They all laughed and the .380 at the small of my back felt like it was growing hot. It wouldn't have brought me any satisfaction. I was just angry, and I didn't want to die the way the doctor implied I would.

I dropped some bills on the bar and walked out. A couple nights back I'd been fried on tequila and left my truck here, and it was still intact, a big '84 F-150. This was in 1987, and I liked the models better then: squared and stocky, heavy machinery, not toys. I drove across the Pontchartrain Expressway and left the radio off and my thoughts hummed like a bee's wings.

Gretna. On Franklin Street I wondered when the last time I did things would be. Every beat of sunlight that struck the windshield as the trees passed kind of demanded that I appreciate it, but I can't say that I did. I tried to conceive of not existing, but I didn't have the imagination for it.

I felt that same choking and hopeless sense as when I was twelve, thirteen, staring down the long fields of cotton. August mornings with the burlap sack slung over my shoulder, and Mr. Beidle on his horse with the coach's whistle, directing the kids from the group home. The miserable idea of endlessness in the task. That feeling like You Cannot Win. After a week of picking I first noticed the calluses on my hands when I dropped a fork and realized I couldn't feel anything with my fingertips. I looked at the hard pads on my fingers now, wrapping the steering wheel, and a wave of anger clenched them. A feeling like I'd been cheated. Then I thought of Mary-Anne, my mother. She was weak, a clever woman who willed herself stupid. But there was no need to think on her today.

I found the address Stan had given me, a sinkhole apartment building next to a line of warehouses: pale, graffitied brick, high weeds and crabgrass blending into the vacant lot next door. Clunkers in the parking lot, that air of oil and hot garbage that circles New Orleans.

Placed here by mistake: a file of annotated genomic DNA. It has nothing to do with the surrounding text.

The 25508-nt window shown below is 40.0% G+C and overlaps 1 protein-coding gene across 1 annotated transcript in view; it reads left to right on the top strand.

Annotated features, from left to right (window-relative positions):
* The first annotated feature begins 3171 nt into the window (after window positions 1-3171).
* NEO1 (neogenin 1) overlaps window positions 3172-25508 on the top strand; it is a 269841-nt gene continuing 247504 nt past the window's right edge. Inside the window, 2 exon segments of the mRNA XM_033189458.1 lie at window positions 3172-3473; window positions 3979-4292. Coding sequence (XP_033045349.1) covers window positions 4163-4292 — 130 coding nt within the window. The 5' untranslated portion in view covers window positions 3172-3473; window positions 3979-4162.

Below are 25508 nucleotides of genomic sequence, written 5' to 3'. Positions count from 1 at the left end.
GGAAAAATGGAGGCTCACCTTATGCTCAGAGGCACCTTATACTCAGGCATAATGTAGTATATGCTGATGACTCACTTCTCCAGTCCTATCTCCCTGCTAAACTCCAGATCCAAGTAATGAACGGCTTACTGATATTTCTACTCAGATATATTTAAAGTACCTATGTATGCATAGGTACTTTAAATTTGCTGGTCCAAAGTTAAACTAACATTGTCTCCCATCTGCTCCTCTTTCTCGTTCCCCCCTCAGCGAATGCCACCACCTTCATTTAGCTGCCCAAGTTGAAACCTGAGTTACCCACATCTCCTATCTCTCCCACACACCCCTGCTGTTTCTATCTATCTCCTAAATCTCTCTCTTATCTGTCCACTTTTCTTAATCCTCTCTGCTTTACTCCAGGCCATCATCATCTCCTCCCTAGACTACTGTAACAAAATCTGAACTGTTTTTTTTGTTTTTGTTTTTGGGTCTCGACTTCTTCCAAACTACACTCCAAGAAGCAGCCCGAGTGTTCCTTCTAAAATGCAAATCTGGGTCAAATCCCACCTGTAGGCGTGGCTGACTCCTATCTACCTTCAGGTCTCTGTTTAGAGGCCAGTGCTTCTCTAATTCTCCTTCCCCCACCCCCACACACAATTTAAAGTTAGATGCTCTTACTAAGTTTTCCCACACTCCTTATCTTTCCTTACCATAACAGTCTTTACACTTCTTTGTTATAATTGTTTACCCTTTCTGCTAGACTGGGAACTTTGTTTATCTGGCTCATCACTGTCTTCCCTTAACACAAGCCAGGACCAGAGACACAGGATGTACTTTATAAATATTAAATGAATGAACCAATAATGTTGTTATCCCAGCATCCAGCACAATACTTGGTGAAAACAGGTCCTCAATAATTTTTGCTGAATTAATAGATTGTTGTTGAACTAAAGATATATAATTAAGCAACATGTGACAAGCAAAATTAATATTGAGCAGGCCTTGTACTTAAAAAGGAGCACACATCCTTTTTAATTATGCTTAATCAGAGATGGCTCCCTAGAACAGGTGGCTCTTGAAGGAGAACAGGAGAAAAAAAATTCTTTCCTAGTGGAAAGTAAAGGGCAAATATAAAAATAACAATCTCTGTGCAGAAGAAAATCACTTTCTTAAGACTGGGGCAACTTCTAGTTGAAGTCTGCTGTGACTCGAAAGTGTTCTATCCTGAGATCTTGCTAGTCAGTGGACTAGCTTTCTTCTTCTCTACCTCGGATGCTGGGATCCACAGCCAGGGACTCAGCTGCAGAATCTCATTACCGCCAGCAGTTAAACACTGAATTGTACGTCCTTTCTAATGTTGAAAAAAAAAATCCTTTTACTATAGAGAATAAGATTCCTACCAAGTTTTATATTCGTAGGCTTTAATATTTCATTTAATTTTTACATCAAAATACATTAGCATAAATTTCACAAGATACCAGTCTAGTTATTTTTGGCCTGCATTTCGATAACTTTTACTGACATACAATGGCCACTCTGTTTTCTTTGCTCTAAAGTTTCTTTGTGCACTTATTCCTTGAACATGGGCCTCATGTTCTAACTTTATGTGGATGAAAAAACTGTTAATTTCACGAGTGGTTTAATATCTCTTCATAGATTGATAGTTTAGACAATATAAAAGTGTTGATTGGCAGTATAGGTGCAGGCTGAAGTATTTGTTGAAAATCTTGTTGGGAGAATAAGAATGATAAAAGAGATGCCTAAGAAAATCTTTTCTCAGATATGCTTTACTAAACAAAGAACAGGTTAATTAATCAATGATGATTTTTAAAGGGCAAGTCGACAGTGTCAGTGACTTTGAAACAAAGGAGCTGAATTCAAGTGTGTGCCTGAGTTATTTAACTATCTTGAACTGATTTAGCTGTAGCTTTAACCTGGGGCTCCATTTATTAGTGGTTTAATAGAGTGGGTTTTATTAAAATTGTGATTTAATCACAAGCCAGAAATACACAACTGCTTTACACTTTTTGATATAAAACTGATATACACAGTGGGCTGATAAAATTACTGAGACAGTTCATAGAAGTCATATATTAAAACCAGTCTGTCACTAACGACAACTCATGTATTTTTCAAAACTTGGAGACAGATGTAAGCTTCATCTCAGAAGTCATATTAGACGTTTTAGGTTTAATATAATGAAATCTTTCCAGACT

Number 12. Second floor. Ned Skinner.

I strolled past his window once and glanced inside. It was dark and I didn't register any movement. I slipped a hand in the pocket where I stored my knuckle-dusters and kept on walking across the balcony. I went downstairs, around back, and checked his outside windows. A breeze wavered the high weeds.

I walked back up and knocked on his door. The whole building had a deserted vibe; blinds stayed closed, no noise from TVs or radios. So I waited and looked around and then used my switchblade on the frame around the lock. Cheap wood, splintered easy.

I slipped in and shut the door. A small place with a couple pieces of furniture and trash everywhere, newspapers and a ton of old racing forms, fast-food wrappers, a dial television with a cracked screen. Empty bottles of well-brand vodka stood along the counter. I always did hate a slob.

It smelled bad in there, like sweat and stale breath and human vinegar. Mildew and dirt singed the bathroom, stiff clothes on the tiles. The bedroom had just a mattress on the floor and thin, yellowed sheets in a tangle. Crumbled racing forms scattered over the carpet like cut flowers.

On the floor by the bed a framed picture lay on its back. I picked it up: a brown-haired woman with a little boy, both cute enough, smiling and bright-eyed. It looked several years old. You could tell by the woman's hairstyle and fashion, and the paper was of thicker stock than you usually saw nowadays, a leathery texture, and it seemed the faces had faded some over time. I carried it into the living room and threw a pizza box off a chair and sat. I looked down at the picture and then at the apartment. I'd lived in places like this.

I studied the smiles in the picture.

Something passed close to me then, a feeling or piece of knowledge, but I couldn't quite get it. A sense of something I'd once known or felt, a memory that wouldn't come into the light. I kept reaching, but I couldn't grasp the thing.

It felt near, though.

The light from the blinds poured across me in old-fashioned prison stripes. I waited for a long time in that chair, but the man never showed. And given what happened later, I'd come to view the time spent waiting for him as a demarcation in each of our lives, his and mine.

A moment when things could have gone one way, before they went another.

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What People are saying about this

From the Publisher
"Galveston is a roman noir to its scuffed boot heels. If there's a guiding principle that whispers in the ear of every reader of great noir, it's this: Things will not end well." —-Dennis Lehane, The New York Times